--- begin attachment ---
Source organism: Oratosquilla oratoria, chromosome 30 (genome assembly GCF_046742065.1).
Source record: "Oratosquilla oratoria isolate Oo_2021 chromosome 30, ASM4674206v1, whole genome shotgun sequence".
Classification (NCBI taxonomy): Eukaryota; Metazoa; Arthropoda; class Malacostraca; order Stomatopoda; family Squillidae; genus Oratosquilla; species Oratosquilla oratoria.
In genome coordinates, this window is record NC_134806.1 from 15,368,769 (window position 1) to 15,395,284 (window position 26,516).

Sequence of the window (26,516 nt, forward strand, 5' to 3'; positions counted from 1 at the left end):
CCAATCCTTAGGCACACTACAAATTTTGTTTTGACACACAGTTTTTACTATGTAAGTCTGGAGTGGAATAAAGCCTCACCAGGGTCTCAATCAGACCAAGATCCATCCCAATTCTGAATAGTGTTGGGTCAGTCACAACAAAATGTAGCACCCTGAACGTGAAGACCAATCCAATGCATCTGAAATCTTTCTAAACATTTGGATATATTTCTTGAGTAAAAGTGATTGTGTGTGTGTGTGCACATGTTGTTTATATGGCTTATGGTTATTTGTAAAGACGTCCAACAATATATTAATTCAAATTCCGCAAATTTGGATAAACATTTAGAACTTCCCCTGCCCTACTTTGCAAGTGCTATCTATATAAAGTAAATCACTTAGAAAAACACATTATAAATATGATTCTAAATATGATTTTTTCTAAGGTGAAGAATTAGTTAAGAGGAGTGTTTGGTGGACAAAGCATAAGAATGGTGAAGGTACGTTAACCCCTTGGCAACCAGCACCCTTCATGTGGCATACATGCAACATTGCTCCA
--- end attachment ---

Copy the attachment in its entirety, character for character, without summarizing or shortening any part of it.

Source organism: Oratosquilla oratoria, chromosome 30 (genome assembly GCF_046742065.1).
Source record: "Oratosquilla oratoria isolate Oo_2021 chromosome 30, ASM4674206v1, whole genome shotgun sequence".
Classification (NCBI taxonomy): Eukaryota; Metazoa; Arthropoda; class Malacostraca; order Stomatopoda; family Squillidae; genus Oratosquilla; species Oratosquilla oratoria.
In genome coordinates, this window is record NC_134806.1 from 15,368,769 (window position 1) to 15,395,284 (window position 26,516).

Sequence of the window (26,516 nt, forward strand, 5' to 3'; positions counted from 1 at the left end):
CCAATCCTTAGGCACACTACAAATTTTGTTTTGACACACAGTTTTTACTATGTAAGTCTGGAGTGGAATAAAGCCTCACCAGGGTCTCAATCAGACCAAGATCCATCCCAATTCTGAATAGTGTTGGGTCAGTCACAACAAAATGTAGCACCCTGAACGTGAAGACCAATCCAATGCATCTGAAATCTTTCTAAACATTTGGATATATTTCTTGAGTAAAAGTGATTGTGTGTGTGTGTGCACATGTTGTTTATATGGCTTATGGTTATTTGTAAAGACGTCCAACAATATATTAATTCAAATTCCGCAAATTTGGATAAACATTTAGAACTTCCCCTGCCCTACTTTGCAAGTGCTATCTATATAAAGTAAATCACTTAGAAAAACACATTATAAATATGATTCTAAATATGATTTTTTCTAAGGTGAAGAATTAGTTAAGAGGAGTGTTTGGTGGACAAAGCATAAGAATGGTGAAGGTACGTTAACCCCTTGGCAACCAGCACCCTTCATGTGGCATACATGCAACATTGCTCCA